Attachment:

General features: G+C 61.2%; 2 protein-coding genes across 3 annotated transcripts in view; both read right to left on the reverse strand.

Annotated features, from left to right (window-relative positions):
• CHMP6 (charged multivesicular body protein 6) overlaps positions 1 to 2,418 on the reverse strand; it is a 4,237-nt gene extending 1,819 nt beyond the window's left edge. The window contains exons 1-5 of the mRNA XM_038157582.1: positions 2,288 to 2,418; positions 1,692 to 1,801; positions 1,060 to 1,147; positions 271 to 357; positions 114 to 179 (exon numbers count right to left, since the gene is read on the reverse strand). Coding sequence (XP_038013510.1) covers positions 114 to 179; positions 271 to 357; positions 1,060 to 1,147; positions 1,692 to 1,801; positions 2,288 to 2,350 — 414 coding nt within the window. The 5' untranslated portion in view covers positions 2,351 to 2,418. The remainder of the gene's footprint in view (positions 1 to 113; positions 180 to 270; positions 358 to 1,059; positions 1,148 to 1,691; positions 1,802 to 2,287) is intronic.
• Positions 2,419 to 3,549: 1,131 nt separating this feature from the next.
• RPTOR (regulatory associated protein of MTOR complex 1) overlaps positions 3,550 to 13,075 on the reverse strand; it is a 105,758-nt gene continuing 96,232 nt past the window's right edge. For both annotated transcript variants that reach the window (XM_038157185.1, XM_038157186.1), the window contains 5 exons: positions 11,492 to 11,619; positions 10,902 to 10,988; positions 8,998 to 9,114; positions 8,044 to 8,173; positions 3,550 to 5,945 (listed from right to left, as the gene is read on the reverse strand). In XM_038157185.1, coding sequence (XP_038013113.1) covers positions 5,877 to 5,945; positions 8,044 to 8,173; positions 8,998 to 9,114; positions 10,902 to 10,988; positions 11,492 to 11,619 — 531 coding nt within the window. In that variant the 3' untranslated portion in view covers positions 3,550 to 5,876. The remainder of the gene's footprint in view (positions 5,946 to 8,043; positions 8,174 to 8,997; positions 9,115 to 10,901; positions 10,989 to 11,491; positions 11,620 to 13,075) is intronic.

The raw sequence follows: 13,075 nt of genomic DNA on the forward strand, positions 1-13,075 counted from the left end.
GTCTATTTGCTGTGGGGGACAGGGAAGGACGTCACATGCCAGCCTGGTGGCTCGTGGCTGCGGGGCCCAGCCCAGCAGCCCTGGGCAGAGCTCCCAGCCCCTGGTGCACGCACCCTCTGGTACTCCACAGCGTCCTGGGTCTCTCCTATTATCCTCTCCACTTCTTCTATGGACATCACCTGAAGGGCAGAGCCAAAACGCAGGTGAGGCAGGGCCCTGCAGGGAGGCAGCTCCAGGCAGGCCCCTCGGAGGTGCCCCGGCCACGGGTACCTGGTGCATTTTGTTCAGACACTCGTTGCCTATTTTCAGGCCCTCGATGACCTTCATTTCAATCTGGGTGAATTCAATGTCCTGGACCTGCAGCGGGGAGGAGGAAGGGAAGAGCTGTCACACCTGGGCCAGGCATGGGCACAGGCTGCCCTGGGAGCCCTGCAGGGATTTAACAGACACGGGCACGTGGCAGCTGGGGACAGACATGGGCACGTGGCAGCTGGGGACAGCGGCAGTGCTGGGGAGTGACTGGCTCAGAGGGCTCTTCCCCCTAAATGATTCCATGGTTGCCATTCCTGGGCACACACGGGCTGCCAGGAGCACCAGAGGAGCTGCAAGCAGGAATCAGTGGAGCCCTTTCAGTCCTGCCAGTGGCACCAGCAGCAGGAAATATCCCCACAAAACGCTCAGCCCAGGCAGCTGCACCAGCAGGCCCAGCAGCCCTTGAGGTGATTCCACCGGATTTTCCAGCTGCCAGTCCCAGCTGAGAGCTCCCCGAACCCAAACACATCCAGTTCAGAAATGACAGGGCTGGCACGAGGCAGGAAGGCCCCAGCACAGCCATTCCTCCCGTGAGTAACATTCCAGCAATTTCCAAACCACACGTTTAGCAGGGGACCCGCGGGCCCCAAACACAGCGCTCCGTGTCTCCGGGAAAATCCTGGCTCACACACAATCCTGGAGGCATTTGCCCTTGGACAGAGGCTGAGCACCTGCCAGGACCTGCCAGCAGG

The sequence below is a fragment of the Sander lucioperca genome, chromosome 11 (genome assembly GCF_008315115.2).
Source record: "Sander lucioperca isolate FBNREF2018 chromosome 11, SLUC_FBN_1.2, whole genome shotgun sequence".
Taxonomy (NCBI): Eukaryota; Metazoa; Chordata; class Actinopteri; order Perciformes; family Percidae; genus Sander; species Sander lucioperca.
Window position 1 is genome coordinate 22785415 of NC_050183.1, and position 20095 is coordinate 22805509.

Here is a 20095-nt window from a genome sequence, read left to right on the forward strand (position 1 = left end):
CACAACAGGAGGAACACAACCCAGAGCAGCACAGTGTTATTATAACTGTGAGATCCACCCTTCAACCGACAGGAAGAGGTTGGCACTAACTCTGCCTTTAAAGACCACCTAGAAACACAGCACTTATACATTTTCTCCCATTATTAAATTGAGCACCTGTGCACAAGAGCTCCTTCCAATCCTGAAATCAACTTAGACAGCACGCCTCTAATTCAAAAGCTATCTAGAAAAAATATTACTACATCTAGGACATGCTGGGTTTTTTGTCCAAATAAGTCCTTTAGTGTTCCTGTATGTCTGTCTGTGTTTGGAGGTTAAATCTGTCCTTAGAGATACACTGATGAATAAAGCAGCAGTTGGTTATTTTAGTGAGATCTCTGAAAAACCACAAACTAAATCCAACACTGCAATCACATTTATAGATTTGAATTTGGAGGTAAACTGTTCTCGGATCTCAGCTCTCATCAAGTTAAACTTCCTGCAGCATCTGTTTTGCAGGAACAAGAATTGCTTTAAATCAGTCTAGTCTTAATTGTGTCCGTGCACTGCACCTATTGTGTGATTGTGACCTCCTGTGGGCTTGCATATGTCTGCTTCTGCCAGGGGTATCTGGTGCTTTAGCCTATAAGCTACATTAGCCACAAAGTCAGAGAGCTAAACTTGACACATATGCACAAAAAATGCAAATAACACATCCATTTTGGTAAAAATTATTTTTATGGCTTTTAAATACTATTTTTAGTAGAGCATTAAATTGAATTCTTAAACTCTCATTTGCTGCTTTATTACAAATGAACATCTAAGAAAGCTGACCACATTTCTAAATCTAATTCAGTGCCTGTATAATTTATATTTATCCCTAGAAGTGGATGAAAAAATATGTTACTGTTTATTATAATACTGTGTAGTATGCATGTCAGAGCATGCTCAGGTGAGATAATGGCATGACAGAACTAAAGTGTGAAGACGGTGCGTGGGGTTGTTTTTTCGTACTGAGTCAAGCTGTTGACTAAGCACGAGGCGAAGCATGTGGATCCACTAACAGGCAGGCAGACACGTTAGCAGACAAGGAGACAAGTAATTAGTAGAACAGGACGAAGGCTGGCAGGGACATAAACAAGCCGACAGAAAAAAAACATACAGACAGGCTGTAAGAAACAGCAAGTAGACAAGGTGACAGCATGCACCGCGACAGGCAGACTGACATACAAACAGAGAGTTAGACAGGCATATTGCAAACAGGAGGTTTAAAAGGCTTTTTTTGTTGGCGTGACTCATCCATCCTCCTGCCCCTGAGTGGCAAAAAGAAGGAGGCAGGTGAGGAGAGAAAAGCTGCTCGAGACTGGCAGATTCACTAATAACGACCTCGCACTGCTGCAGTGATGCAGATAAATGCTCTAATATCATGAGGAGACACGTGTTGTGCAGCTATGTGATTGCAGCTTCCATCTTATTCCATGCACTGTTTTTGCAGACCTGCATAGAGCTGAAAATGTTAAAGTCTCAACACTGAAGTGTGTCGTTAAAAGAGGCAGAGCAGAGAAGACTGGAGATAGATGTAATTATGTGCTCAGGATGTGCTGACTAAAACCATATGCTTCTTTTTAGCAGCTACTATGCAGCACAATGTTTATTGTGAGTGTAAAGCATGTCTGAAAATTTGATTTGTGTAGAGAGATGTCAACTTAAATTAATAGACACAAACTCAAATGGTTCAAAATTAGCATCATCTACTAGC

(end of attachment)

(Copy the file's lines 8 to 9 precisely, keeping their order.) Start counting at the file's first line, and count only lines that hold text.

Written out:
The sequence below is a fragment of the Sander lucioperca genome, chromosome 11 (genome assembly GCF_008315115.2).
Source record: "Sander lucioperca isolate FBNREF2018 chromosome 11, SLUC_FBN_1.2, whole genome shotgun sequence".